From: Journal of Counterterrorism and Homeland Security International Vol. 20 No. 3 (Fall 2014)

BY: Dr. Joshua Sinai.

Dr. Joshua Sinai, a Washington, DC-based consultant on counterterrorism studies, is the author of “Active Shooter — A Handbook on Prevention” (ASIS International, 2013). He can be reached

Western security services are highly concerned about the repercussions to their own countries’ national security emanating from the waves of radicalized Western Muslims (whether Muslim-born or converts) who have been traveling to Syria to fight on behalf of the Sunni-based al Qaeda-affiliated insurgent groups against the Bashar al-Assad regime. With the al Qaeda-affiliated insurgents expanding their insurgency from Syria into Iraq, the presence of Western foreign fighters in Iraq is a growing concern, as well — although it is not covered in this analysis. The concern about these Western fighters is that assuming they survive their military experience in the Syrian civil war upon their return to their Western home countries they would be so imbued with heightened jihadist inclinations that they would not only further radicalize others, but in the worst case scenario conduct terrorist attacks against their own countries.

Such concern was warranted because of numerous cases involving such Western fighters in Syria. The spectrum of the types of individuals who volunteer to become such fighters included the following examples:

* American “volunteers” have included Michigan-born Nicole Lynn Mansfield, a 33-year-old convert to Islam, who was killed in June 2013 in a firefight between the Islamic State in Iraq and Sham (ISIS) and its rival, Jabhat al-Nusra (Victory Front — NF), along with several other fellow Western fighters. As a prototypical example of the type of individual who is drawn to becoming a foreign fighter in Syria, it is instructive that Mansfield was considered a “normal, yet susceptible” homegrown extremist, as her grandmother had explained to a reporter that “She had a heart of gold, but she was weak-minded…I think she could have been brainwashed.”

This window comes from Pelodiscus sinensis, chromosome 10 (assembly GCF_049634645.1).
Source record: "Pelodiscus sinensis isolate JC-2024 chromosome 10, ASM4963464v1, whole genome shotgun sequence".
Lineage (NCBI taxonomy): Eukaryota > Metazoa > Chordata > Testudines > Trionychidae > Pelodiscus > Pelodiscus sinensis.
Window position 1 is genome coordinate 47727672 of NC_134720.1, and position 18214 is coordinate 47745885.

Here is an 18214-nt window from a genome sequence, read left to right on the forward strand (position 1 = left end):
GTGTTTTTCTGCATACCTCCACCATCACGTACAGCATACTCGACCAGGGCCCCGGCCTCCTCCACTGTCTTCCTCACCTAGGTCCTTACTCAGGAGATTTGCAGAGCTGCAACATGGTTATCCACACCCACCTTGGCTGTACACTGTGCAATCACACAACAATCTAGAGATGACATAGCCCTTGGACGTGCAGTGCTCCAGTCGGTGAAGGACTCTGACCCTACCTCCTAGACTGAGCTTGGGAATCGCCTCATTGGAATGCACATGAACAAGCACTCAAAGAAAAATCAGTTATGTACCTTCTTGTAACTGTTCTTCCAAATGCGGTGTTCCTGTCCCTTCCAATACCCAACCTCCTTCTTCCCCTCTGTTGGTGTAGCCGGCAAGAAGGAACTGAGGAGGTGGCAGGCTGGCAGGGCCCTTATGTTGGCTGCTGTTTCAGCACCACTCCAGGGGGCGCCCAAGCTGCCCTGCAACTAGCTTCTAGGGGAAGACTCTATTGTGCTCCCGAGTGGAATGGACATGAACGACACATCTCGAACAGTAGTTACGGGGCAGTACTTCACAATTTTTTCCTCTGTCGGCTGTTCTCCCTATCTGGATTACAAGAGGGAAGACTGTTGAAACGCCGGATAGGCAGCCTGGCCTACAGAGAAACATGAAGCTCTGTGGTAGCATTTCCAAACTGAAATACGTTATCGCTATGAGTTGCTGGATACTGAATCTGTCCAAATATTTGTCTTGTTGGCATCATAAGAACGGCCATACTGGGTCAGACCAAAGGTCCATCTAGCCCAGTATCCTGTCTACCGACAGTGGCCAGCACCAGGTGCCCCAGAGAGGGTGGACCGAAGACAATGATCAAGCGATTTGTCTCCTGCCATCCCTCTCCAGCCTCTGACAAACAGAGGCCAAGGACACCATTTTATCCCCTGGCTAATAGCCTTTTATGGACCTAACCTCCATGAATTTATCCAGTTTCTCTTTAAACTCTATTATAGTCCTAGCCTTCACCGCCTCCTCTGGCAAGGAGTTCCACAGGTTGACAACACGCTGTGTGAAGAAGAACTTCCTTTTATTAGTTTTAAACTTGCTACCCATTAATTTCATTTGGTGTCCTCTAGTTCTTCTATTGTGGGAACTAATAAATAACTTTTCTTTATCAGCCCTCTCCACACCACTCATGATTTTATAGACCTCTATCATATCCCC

* In another example of a prototypical American foreign fighter, Eric Harroun, a former U.S. Army veteran from Phoenix, Arizona, was arrested on his return to the United States in March 2013 and charged with conspiring to employ a rocket-propelled grenade in Syria. Investigators said he acknowledged fighting with NF. Harroun, who had converted to Islam, later committed suicide in an apparent drug overdose in April 2014.

* In another illustrative case, 22-year old Moner Abu-Salha, from Florida, using the nom de guerre of Abu Hurayra Al-Amriki, who had joined NF, became the first American to conduct a suicide bombing attack in Syria in late May 2014.

* In an example of how such foreign fighters are utilized in jihadi propaganda videos, Salman Ashrafi, of Calgary, Canada, a suicide bomber on behalf of ISIS in Iraq (his bombing had killed 19 Iraqis in November 2013), was highlighted in a jihadi video that urged Muslims to follow his “great example” by becoming a fighter and threatening Canada to change its “oppressive” foreign policies towards the Muslim world.

* Finally, in a case demonstrating how returnees pose a threat to their home countries, on May 24, 2014 29-year old Mehdi Nemmouche, the primary suspect in the Brussels Jewish Museum shooting of four people, including two Jews, was a jihadist fighter for ISIS in Syria prior to his return to France, his home country, in late 2013.